The Rural Arts and Culture Summit was one of those events that made you want to get back home and get to work. It’s been a few months since we attended, and I am still fired up. There was something or somebody to learn from every moment we were there.
We attended as part of an organization that operates an historic site that also functions as a regional arts learning center. The greatest benefit for us was that the gathering brought together all kinds of people involved and interested in the arts: musicians, visual artists, people who run arts organizations, theater folks, funders, community developers.
Each day was catalyzed by keynote speakers, including Wisconsin’s own Anne Katz, who spoke about the importance of measuring the specific contributions of artists, craftspeople and arts industry workers to an area’s economy. Like farmers, many artists are self-employed and remain a shadow in the world of economic and employment data. (Arts Wisconsin has great resources to help – check out their Arts Activist Toolkit.)
Anne was preceded by Bill Cleveland, writer, author, musician and director of the Study of Art and Community, who kicked off the conference’s opening day with a message of arts partnerships and community alliances. Donna Walker-Kuene, a nationally known expert on audience development and veteran of over 15 Broadway productions, provided a closing day address on building access to the arts.
And the workshops were as varied as the conference participants. I heard from a panel of state arts funders (North Dakota and Minnesota get it!) while my wife made a Ceramic Taco Fish. I attended great presentations about feeding the Creative Economy in rural areas and developing regional strategies based on an area’s unique assets. There were offerings about volunteer management and audience development, printmaking and Haiku, and even film screening. There was time to talk and plenty of time to listen. I learned more about rural outreach in a half hour conversation with the director of a theater company located in an isolated part of Minnesota than I have over the last 10 years.
And copious thanks to organizers and suppliers for superbly prepared local food.
The Summit was hosted and planned by A Center for the Arts and numerous partnering organizations and held at the Minnesota State Community and Technical College in Fergus Falls. We were surprised by the place, frankly, as it is a stunning facility. The building contains a permanent art collection started in 1960. It now includes over 400 items which are seen everywhere in the college. The art is beautiful and diverse – sculpture, paintings, weaving, woodwork, drawings, ceramics and wall carvings – and displayed and conserved by a curator who warmed our hearts with his passion. Now that’s a proper environment for learning.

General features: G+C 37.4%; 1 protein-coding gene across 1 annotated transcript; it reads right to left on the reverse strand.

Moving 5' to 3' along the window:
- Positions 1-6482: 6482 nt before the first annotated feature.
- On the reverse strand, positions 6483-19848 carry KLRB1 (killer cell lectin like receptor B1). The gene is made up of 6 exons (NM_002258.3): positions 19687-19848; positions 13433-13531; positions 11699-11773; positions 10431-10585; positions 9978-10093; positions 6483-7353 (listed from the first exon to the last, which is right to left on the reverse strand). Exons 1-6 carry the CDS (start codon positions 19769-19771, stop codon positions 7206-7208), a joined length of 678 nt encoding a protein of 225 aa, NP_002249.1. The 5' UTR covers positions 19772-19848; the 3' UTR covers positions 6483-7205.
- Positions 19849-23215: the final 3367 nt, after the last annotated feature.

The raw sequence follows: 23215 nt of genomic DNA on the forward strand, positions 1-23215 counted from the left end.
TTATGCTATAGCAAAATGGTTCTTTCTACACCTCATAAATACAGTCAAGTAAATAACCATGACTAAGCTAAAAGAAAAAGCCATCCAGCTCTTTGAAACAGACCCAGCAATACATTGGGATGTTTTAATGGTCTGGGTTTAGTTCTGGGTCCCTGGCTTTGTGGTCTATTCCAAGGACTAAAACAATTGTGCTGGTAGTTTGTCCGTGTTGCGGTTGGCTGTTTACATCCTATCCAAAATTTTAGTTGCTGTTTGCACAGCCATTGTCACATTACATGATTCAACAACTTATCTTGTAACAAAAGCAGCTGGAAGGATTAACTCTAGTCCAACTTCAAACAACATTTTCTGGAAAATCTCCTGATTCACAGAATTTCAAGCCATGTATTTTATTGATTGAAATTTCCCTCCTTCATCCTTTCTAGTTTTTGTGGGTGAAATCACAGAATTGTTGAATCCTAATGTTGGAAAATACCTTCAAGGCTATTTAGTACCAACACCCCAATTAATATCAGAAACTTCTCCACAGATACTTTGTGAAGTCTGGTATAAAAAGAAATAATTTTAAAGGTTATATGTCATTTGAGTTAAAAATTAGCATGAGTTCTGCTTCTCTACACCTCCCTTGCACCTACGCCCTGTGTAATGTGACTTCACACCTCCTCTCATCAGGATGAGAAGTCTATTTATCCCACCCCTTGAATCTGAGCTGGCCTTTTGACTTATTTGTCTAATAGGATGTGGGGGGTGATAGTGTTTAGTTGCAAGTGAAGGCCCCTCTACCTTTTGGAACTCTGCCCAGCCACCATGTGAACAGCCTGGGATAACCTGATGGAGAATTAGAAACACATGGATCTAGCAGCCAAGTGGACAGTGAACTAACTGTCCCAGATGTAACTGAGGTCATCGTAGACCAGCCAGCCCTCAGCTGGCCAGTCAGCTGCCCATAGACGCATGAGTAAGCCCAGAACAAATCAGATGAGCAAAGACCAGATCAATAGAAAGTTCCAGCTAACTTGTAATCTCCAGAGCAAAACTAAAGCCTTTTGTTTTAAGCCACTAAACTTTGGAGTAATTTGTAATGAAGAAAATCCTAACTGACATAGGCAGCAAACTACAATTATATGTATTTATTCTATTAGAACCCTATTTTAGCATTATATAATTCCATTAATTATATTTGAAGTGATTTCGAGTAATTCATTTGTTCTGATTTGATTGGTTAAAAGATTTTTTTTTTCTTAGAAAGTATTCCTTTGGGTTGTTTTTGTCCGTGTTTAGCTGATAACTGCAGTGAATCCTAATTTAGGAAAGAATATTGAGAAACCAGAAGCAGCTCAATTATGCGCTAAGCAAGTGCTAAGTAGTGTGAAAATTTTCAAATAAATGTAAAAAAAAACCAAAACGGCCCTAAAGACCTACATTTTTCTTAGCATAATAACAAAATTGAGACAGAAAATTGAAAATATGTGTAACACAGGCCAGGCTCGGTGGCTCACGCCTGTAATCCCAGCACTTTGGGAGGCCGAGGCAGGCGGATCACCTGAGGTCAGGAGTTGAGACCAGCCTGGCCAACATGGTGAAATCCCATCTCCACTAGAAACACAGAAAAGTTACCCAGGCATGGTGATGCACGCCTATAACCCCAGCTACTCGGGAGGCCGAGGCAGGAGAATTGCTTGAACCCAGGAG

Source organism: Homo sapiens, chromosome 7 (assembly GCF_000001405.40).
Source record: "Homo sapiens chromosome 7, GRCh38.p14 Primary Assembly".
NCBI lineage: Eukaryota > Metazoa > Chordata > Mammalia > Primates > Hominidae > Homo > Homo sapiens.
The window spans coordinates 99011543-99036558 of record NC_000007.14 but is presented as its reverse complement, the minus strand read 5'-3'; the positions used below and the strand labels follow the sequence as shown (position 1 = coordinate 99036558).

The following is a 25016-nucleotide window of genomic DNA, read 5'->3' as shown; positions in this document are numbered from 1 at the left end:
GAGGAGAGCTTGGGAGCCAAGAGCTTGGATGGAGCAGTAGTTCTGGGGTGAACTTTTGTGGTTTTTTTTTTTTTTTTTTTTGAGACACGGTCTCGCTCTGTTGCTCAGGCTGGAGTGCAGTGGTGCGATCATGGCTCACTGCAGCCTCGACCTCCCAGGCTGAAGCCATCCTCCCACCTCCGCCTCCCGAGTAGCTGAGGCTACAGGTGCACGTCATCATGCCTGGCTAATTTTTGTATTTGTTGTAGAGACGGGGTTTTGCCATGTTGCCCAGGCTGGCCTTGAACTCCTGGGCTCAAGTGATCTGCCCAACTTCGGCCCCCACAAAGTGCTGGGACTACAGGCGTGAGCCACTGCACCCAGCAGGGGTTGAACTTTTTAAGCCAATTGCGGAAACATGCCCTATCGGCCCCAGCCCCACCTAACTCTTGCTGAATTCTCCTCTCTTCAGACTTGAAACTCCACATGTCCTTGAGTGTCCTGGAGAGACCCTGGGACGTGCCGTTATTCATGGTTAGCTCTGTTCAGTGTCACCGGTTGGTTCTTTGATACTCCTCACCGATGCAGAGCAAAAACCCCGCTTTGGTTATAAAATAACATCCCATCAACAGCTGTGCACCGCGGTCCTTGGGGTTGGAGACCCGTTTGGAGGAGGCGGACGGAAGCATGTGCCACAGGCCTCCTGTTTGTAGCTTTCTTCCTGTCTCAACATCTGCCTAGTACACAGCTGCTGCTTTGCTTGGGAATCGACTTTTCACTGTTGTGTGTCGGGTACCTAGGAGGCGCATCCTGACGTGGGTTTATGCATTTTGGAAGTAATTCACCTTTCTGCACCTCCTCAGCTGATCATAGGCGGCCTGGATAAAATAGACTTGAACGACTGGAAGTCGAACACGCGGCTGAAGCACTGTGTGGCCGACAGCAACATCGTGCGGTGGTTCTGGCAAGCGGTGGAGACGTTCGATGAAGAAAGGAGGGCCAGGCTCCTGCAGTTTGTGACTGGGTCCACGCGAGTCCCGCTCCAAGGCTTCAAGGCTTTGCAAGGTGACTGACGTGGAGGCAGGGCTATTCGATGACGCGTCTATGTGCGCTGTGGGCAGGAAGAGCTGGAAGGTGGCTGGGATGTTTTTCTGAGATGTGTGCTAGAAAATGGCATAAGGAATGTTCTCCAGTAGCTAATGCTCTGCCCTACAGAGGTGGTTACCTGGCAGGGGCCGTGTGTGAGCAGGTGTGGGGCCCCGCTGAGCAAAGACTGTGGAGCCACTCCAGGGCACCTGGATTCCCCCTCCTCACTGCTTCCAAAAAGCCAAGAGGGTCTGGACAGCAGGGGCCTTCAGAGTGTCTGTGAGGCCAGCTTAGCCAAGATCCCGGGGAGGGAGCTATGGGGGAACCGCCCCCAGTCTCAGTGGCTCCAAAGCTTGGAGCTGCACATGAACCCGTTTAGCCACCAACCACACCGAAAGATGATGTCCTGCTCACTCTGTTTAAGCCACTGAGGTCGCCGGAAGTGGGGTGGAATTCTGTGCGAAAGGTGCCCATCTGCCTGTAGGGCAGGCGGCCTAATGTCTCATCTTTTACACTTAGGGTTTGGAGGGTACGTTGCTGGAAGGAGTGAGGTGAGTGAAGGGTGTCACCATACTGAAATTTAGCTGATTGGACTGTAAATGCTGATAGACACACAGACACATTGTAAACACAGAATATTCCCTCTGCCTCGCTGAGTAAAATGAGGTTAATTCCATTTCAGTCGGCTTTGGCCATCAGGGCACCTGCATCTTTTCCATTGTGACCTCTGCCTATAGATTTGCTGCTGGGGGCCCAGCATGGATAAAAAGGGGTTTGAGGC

Fergus Falls was a treat. It has what we think of as a “real” downtown. There are scores of different stores and shops, and it did not come off as a tourist town, lively with locals and visitors alike. With a little exploration we discovered an all-but-abandoned little park on the east edge of town, aptly named Broken Down Dam Natural Area. The only indication we were in the right place was a small sign and place for one vehicle to park at the dead end. After a walk through a meadow and down a hillside we found an old dam, displaced by the power of the river it was built to contain. It was a beautiful spot – the river rapids rushing over once grand stone ruins; isolated but within city boundaries; loud but still quiet.
The historic Fergus Theater is a gem from yesteryear with an incredible list of upcoming performances. The city’s restaurants are outstanding. And there are lots of ponds and lakes. Fergus Falls is so natural that cranes crowded the trees in the park at dusk and made all kinds of fuss until they finally settled down for the night.
Some in-town exploring uncovered a great little Salvation Army. That and the Goodwill Store gave us our Antiques Roadshow moment for the month. For $40 at the Salvation Army we snagged a great 1936 German-made student guitar (in the original case – the original slides and picks were still there, too). And at Goodwill we found five wonderful framed prints, an intact set from the 1860s, which we got for $3.99 each and saw for around $1,500 on the Internet.
It was a good place for this Summit. These folks in Minnesota clearly understand that the arts are integral to keeping and attracting residents to their rural areas. And they understand the business of arts and their importance to the economics of place as well as aesthetic framework of community.
Conferences are a little more difficult to attend in tough financial times and it is easy to forget how necessary getting together can be. We live in the country and don’t get to network like we should. The Summit was a reminder of the necessity of like-minded people to gather, speak, listen and learn and especially to strategize collectively when the influence of all of us is needed.
The Rural Arts and Culture Summit was not only excellent, it was unique. Professional development is seldom so much fun. As we get closer to the next event I will probably start to get tired and feel jaded about my arts volunteerism again, and need to charge the batteries. And I’m also hoping the resale shops have more cool stuff when we come back.
What types of gatherings fire you up?
Rick Rolfsmeyer, Hollandale, WI (Pop. 283)